Every town and shopping center has their own. I even got dragged off in some chariot to another ‘grotto’ in another town center. There is no escaping the madness. I have a newspaper article discussing the ‘political correctness’ of it all and there have been many debates over it, even UK press are talking about it for the first time this year. There have been many questions in the public eye as well as over dinner tables about the ‘Zwarte Piet’ reference literal translation being ‘Black Slave’. My initial view on it was shock. It would not be allowed in England. I couldn’t believe what I was seeing so blatantly in the streets and celebrated so openly. You can imagine my further shock when my Dutch friends revealed the fact that they too had been slaves once or twice before! I haven’t seen all that much photographic evidence from everyone to prove that fact more to the pity. I had heard that the idea behind the people painting themselves black was due to a lack of black people in the Netherlands to reenact it so they used what they had to had and came up with the idea of body painting white people. This year has seen the first variations of Zwarte Piet: Kaas Piet (you guessed it he’s painted yellow), Purple Piet and so forth.

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I am going to leave you to your own opinion on this celebration but for me personally, it is their tradition that has been around for a very long time and personally I don’t see an issue with it. It is something that shocked me at first and as I have said you most definitely would not see it in the UK. I hope the Dutch manage to defend their traditions; I’d hate for us to have to change our traditions due to political correctness. What would be next: a thin Santa Claus due to the obesity crisis in England? Get a grip!

I was gifted my own little Piet. As much as he is supposed to be an annual decoration my little man stays out 365 days of the year. When I first had him he came round with me for a week or more in my handbag. You can seem my extensive album of photos HERE! I like to think that it is one of those traditions that will never die in The Netherlands. The old fashioned Dutch people wont let it. It captivates children of all ages, starts the Christmas cheer off early and I think it should be condoned in a way of celebration and sharing the wonder and magic of giving gifts in December even if they are sweets or little cookies. Obviously it can be used as a time to flash out on expensive gifts but the act of giving, in my opinion, does wonders for the soul no matter how big, small significant or insignificant it is. One other Sinterklaas tradition that I have never done and could have looked for when I was in Holland last week is my initial in chocolate. Sinterklaas gives the children a chocolate molded into their initial, you can only get them at this time of year plus the fact that I like chocolate, I’m surprised I’ve not made more fuss about this!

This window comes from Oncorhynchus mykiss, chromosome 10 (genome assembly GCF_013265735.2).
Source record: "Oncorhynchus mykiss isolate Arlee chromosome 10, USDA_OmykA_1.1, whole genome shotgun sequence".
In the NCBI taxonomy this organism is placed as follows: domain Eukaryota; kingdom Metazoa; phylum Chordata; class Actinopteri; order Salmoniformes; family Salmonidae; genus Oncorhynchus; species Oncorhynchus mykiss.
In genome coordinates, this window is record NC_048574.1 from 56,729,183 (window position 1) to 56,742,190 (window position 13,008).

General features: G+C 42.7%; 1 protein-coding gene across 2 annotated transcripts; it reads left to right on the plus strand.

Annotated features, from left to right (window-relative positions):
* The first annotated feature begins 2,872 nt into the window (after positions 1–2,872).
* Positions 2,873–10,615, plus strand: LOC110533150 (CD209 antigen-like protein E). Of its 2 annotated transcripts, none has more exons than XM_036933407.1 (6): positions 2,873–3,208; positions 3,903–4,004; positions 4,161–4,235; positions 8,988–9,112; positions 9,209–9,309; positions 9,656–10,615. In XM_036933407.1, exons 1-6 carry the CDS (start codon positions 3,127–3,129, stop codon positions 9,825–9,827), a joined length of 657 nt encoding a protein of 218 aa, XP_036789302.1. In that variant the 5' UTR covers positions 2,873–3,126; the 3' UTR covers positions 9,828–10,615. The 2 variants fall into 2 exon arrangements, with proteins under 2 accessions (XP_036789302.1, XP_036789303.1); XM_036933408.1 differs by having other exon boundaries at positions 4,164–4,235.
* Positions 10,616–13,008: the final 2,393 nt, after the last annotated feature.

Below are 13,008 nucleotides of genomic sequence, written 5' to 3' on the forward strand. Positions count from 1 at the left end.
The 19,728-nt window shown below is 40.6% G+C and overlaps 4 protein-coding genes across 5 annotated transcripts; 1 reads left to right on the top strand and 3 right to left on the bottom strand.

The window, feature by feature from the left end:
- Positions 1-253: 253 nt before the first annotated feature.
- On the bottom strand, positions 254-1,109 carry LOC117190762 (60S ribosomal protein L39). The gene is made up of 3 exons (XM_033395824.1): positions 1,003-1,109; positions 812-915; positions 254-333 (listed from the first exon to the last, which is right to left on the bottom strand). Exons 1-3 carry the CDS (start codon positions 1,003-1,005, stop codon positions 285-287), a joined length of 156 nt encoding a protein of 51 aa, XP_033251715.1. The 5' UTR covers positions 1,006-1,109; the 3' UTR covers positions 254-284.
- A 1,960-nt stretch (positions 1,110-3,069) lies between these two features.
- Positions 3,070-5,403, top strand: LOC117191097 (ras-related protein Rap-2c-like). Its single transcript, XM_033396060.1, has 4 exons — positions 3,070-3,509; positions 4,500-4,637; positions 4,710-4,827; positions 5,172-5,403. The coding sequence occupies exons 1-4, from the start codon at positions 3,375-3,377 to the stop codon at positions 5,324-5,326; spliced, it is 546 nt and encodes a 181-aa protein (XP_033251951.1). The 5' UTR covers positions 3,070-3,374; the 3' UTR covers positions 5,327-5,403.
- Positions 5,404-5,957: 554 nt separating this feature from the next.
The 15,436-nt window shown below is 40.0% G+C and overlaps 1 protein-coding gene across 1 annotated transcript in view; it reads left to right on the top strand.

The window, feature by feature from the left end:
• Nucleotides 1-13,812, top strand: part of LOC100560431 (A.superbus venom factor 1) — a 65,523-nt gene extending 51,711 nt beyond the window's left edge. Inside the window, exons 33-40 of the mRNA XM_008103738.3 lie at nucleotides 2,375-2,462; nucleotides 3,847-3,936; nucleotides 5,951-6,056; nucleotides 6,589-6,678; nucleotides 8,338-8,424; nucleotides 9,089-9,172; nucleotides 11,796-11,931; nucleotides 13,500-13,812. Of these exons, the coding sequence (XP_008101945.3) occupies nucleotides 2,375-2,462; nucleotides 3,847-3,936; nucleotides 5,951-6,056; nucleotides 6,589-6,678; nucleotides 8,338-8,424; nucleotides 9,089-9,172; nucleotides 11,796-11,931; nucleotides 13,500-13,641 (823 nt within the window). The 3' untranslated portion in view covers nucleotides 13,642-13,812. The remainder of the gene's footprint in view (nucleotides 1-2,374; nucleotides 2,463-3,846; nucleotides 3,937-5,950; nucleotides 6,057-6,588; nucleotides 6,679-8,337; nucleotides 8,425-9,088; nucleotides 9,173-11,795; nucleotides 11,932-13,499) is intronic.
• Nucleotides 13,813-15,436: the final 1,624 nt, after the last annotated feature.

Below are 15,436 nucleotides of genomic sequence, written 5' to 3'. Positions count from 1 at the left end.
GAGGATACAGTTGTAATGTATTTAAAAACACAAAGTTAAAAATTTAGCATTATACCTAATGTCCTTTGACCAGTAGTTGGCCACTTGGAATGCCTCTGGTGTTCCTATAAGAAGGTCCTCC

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I want to leave you with a video that has made me chuckle from the moment I first saw it. I have used it on many occasions to quantify my claims that the Dutch are crazy when it comes to Sinterklaas traditions and entertaining the people.

 

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2 thoughts on “5th December 2014 Sinterklaas

  1. Haha this explains a lot. During my exchange in Silvolde, the Dutch students talked about Sinterklaas but as a foreigner, I was totally dumbfounded when I saw the videos. Its almost relatable but at the same time not…heheh great post!

    Like

    1. Thanks Hun!
      It’s a crazy holiday. They are so traditional and patriotic that’s why I love them!!
      Your exchange sounds like fun. I’d love to do one!! Xx

      Like